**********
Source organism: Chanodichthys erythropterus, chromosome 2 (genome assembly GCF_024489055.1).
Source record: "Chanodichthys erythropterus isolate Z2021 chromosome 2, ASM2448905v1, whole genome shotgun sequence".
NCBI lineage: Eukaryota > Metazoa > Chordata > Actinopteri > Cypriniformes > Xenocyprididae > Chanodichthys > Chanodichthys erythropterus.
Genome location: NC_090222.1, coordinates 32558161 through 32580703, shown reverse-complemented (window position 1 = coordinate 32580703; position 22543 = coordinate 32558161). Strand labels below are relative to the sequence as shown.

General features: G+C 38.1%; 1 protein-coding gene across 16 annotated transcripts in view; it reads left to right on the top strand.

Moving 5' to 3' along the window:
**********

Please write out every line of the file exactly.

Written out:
Source organism: Chanodichthys erythropterus, chromosome 2 (genome assembly GCF_024489055.1).
Source record: "Chanodichthys erythropterus isolate Z2021 chromosome 2, ASM2448905v1, whole genome shotgun sequence".
NCBI lineage: Eukaryota > Metazoa > Chordata > Actinopteri > Cypriniformes > Xenocyprididae > Chanodichthys > Chanodichthys erythropterus.
Genome location: NC_090222.1, coordinates 32558161 through 32580703, shown reverse-complemented (window position 1 = coordinate 32580703; position 22543 = coordinate 32558161). Strand labels below are relative to the sequence as shown.

General features: G+C 38.1%; 1 protein-coding gene across 16 annotated transcripts in view; it reads left to right on the top strand.

Moving 5' to 3' along the window: